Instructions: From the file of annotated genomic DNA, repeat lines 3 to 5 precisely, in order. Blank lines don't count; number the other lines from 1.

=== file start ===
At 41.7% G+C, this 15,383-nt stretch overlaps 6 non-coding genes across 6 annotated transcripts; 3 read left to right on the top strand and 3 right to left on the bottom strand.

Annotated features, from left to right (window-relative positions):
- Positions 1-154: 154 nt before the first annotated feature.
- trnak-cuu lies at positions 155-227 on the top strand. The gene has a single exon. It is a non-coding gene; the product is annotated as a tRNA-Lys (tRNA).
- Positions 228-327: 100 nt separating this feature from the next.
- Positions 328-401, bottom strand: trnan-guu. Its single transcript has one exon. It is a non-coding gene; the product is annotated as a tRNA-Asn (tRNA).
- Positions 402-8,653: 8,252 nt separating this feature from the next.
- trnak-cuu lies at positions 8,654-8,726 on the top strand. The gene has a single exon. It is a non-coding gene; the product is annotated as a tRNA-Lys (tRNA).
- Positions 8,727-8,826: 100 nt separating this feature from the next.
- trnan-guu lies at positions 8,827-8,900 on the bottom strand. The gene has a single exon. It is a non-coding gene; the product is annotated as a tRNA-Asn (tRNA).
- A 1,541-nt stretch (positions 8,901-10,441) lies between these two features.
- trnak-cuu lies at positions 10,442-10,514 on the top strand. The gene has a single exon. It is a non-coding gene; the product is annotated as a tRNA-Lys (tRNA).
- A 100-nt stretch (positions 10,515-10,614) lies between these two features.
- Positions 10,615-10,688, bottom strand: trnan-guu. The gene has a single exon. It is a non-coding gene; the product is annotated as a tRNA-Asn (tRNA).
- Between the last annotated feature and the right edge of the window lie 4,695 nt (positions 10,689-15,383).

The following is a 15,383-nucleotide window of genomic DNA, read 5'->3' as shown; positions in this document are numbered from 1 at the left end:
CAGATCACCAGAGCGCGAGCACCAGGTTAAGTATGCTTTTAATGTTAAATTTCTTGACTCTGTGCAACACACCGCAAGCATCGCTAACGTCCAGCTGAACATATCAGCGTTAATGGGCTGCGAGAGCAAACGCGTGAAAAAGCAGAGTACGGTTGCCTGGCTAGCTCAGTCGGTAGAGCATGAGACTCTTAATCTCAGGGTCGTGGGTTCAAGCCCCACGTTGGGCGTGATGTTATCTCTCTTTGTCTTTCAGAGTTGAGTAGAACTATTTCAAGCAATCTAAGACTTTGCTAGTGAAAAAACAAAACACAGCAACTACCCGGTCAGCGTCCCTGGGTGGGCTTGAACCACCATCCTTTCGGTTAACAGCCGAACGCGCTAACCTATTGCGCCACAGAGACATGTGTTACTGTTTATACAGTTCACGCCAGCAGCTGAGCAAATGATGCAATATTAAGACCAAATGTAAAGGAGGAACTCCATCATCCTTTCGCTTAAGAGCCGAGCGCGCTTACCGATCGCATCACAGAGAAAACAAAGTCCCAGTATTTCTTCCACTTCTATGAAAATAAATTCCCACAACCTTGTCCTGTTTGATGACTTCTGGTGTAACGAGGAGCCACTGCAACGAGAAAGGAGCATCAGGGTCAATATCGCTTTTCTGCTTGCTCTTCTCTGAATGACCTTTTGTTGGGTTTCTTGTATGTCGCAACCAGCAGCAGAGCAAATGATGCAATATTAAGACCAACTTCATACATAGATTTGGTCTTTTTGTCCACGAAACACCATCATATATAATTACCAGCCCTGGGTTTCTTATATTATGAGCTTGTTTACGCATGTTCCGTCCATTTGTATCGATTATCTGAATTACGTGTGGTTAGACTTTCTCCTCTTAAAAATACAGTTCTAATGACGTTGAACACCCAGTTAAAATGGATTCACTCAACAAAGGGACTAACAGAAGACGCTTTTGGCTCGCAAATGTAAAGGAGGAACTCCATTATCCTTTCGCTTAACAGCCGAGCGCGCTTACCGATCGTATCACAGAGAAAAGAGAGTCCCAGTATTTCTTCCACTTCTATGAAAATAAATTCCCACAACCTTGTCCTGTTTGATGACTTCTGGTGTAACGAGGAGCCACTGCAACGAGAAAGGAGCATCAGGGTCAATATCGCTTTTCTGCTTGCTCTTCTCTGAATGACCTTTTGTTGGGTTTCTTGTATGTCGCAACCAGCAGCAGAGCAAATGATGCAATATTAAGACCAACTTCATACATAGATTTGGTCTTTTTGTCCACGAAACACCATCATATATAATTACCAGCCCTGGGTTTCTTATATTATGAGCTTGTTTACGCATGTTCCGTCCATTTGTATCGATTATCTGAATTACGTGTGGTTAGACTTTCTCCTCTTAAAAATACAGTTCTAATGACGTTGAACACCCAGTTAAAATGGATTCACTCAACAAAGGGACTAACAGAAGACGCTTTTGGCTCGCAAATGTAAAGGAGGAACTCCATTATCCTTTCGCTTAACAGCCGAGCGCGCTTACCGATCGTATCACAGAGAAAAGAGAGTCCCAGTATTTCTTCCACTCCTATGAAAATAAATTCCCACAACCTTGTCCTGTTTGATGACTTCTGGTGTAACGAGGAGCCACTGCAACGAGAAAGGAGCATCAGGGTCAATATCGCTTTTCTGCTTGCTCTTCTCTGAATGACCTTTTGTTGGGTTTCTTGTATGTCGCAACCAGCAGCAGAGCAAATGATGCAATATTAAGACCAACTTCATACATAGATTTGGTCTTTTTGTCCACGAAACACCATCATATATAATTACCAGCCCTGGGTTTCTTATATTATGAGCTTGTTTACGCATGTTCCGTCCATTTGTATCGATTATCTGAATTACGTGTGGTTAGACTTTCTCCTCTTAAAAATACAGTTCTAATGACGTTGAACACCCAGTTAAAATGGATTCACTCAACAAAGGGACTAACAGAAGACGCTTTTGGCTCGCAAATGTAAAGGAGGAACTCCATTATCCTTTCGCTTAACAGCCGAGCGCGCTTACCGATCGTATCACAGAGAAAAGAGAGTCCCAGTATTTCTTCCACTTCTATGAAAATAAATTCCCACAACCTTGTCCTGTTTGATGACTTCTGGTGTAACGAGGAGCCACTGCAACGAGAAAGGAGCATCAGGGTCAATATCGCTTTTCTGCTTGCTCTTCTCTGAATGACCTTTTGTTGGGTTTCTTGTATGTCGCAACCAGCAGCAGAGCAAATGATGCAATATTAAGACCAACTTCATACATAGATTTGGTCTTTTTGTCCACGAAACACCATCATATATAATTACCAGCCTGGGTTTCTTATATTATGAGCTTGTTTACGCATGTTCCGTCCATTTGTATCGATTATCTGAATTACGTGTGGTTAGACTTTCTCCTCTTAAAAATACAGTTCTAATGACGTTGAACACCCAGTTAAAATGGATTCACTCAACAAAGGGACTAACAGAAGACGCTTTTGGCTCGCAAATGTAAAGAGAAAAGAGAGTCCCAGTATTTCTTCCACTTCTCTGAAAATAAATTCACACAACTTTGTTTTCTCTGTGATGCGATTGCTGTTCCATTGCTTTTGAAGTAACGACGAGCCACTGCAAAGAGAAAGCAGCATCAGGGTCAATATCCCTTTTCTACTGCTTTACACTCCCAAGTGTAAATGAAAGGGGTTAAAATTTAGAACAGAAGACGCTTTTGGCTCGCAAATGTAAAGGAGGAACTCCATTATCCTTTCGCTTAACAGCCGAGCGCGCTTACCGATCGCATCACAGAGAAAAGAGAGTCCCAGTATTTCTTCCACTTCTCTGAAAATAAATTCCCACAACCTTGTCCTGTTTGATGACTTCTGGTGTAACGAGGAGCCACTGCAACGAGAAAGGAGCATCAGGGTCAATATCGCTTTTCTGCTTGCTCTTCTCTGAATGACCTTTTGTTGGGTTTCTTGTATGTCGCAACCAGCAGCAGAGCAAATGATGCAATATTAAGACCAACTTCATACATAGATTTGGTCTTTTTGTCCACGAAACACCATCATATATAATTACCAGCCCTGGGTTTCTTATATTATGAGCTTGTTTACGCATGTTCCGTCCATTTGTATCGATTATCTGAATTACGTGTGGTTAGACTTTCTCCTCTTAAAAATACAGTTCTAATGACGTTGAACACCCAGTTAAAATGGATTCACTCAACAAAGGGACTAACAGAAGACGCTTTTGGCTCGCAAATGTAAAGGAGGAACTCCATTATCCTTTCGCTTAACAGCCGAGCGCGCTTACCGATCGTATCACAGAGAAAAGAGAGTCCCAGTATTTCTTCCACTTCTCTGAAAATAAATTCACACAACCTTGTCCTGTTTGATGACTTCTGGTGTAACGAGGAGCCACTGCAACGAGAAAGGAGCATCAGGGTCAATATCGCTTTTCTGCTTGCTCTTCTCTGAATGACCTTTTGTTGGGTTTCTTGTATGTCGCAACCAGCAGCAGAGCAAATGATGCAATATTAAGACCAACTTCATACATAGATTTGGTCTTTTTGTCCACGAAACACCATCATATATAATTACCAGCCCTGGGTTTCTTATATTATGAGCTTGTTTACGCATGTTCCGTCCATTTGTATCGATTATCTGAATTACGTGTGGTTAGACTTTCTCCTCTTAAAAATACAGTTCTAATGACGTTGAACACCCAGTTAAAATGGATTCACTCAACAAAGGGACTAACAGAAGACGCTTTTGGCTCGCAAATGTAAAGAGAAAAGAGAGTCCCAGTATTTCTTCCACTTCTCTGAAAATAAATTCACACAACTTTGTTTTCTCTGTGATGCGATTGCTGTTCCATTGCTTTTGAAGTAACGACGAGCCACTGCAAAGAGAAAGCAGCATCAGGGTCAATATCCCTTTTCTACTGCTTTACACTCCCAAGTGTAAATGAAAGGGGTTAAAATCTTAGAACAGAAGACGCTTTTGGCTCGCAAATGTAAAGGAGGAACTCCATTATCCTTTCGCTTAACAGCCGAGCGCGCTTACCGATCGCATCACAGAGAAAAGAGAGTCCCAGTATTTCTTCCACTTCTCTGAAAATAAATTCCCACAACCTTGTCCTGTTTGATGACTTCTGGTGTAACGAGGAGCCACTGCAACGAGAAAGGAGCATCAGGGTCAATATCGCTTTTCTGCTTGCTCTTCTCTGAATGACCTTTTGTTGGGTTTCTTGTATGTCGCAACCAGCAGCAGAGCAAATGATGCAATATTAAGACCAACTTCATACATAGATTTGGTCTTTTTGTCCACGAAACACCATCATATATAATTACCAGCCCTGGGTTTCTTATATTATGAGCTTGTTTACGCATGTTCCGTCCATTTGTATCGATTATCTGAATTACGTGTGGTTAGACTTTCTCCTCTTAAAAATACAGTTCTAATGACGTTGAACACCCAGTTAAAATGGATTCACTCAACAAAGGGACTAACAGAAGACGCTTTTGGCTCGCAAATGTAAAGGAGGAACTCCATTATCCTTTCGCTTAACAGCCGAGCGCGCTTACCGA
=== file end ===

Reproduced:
- Positions 1-154: 154 nt before the first annotated feature.
- trnak-cuu lies at positions 155-227 on the top strand. The gene has a single exon. It is a non-coding gene; the product is annotated as a tRNA-Lys (tRNA).
- Positions 228-327: 100 nt separating this feature from the next.